Fiscal Cliff 2013: Debt Reduction and Cliff Avoidance Are Two Separate Issues


The fiscal cliff negotiations are failing because both parties are seeking to solve too many problems in too short a time frame. The fiscal cliff and plan for long-term debt reduction are two totally separate issues, which call for solutions inherently opposed to one another. These solutions include raising taxes on everyone, and reducing entitlement programs. To achieve these goals, we need congressional bipartisan cooperation and presidential leadership.

Simply put, to avoid the cliff, Congress needs to find a way to tax less (by extending most rates) and spend more (by maintaining current outlays). Long-term debt reduction, on the other hand, calls for narrowing budget deficits through higher revenue and lower levels of spending.

Why are we trying to do both at the same time? I belief most of the fault for this strategy lies with the GOP, but the Democrats share some blame as well.

A month or two ago I would have agreed with most people who claimed, "We can't kick the can down the road any longer. Long-term debt needs to be reduced along with our efforts to avoid the cliff." Congress has missed that window of opportunity.

As of Sunday, there are twenty-one days left until we reach the cliff at which time, most economists agree, a recession is imminent. Congress is incapable of reaching an agreement on both issues by that January 1 deadline.

The GOP insists that any increased tax revenue must be raised in conjunction with cuts to spending. This is a foolish demand and an irresponsible threat to the fragile recovery. Firstly, all income earners will have to eventually pay higher tax rates, not just the top 2%.

The Bush era tax cuts were passed without equally offsetting spending cuts. In fact, the U.S. launched two wars overseas while lowering taxes. That colossal mistake must be rectified before broader discussions continue on spending cuts. Tax rates should rise for all wage earners in the next couple of years back to Clinton era levels.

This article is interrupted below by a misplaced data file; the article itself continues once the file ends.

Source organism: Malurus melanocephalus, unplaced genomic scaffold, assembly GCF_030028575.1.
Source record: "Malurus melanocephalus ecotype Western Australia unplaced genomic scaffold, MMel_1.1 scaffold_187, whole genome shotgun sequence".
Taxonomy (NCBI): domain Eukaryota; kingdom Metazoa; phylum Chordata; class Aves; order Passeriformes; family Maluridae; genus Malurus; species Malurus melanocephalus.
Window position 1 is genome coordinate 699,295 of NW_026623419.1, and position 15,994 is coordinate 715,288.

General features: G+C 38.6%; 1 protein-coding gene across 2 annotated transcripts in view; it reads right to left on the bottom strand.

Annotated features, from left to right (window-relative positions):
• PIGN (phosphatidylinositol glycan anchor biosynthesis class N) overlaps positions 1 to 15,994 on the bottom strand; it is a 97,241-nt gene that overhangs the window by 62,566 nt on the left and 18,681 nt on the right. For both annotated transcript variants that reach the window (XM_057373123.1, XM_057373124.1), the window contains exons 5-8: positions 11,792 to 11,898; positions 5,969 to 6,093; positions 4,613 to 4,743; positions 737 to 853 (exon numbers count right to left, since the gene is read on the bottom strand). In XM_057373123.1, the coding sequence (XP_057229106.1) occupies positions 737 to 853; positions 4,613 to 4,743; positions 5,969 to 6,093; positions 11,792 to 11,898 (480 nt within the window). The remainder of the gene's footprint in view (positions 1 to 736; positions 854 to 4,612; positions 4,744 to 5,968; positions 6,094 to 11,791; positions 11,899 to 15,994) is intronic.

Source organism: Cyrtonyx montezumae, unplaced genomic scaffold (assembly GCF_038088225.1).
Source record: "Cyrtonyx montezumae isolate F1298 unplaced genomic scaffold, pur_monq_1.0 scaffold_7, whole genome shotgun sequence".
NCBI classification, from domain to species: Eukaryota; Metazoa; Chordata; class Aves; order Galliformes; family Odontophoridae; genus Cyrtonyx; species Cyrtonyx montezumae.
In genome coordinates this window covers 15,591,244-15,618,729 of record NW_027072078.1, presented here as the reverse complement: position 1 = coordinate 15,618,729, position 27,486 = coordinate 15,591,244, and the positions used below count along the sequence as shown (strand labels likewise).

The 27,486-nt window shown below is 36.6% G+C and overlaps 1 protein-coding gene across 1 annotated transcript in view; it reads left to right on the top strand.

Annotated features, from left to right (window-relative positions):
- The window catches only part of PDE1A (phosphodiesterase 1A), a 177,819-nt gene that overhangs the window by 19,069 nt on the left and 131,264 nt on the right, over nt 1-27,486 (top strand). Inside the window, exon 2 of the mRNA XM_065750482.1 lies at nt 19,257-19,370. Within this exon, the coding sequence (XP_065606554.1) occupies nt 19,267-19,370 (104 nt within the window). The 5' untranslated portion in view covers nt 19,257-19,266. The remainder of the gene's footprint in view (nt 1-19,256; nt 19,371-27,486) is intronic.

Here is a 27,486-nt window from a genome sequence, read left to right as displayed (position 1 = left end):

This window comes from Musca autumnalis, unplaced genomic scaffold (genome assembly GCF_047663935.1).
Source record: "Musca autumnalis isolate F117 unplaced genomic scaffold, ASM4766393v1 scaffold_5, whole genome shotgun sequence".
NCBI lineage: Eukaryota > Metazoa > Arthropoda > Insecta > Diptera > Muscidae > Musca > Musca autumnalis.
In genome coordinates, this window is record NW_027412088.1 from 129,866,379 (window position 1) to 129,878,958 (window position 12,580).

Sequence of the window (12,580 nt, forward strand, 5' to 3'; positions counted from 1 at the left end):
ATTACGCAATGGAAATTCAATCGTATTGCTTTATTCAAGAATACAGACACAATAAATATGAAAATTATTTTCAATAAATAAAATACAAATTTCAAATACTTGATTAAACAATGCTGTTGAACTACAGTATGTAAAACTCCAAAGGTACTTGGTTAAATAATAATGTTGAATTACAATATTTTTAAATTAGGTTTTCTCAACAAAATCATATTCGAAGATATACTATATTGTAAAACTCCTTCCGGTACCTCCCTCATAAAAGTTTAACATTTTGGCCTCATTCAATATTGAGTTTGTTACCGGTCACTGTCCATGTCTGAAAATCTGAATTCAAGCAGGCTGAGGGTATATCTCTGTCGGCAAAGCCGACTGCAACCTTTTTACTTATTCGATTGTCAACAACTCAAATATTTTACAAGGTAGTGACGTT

From 2009-2011, revenues as a percentage of GPD were less than 16%. Marc Labonte from the Congressional Research Service gave a detailed breakdown of revenue shortfalls for the past decade in his report titled, "Reducing the Budget Deficit: Policy Issues" (2012). "In 2009 and 2010, revenues were at historically low shares of GDP across all major categories -- individual income taxes were at their lowest share of GDP since 1950, corporate income taxes were at their lowest share of GDP since the 1930's, social insurance receipts were at their lowest share of GDP since the 1970's, and excise taxes were at their lowest share of GDP since 1934."

See the graph below titled, "Figure 2. Federal Revenues and Outlays, Historical and Projected Under the Alternative Fiscal Scenario: 1946-2022". It shows the sharp divergence between revenues and spending beginning in 2001. Coupled with the 2006-07 recession, unsustainable deficits have persisted for a decade. Tax rates need to rise as a share of GDP for everyone, but at different stages. 

The top 2% of income earners can afford higher rates right now, meaning they can withstand that immediate shock far better than the middle class can. The rich should find closure in a forthcoming Democratic pledge to raise all rates when economic conditions allow. And the Democrats need to offer that pledge.

What type of conditions should we look for? When nominal GDP and nominal wage growth have risen to sustainable levels for the middle class. I say nominal rates instead of real rates because moderate inflation can be offset by responsible spending habits. If the price of oil rises sharply, the middle class can, and often has, car pool or ride the bus to work, thereby partially shielding themselves from the effects of inflation while at the same time enjoying higher, nominal wages. 

The Democrats deserve blame for their unwillingness to discuss cuts to entitlement programs. They must be reformed soon, period. Democrats know this, but they refuse to anger their constituents by acting decisively. Medicare, Medicaid, and Social Security alone account for the highest percentage of federal spending and, therefore, are the most significant factor in widening deficits.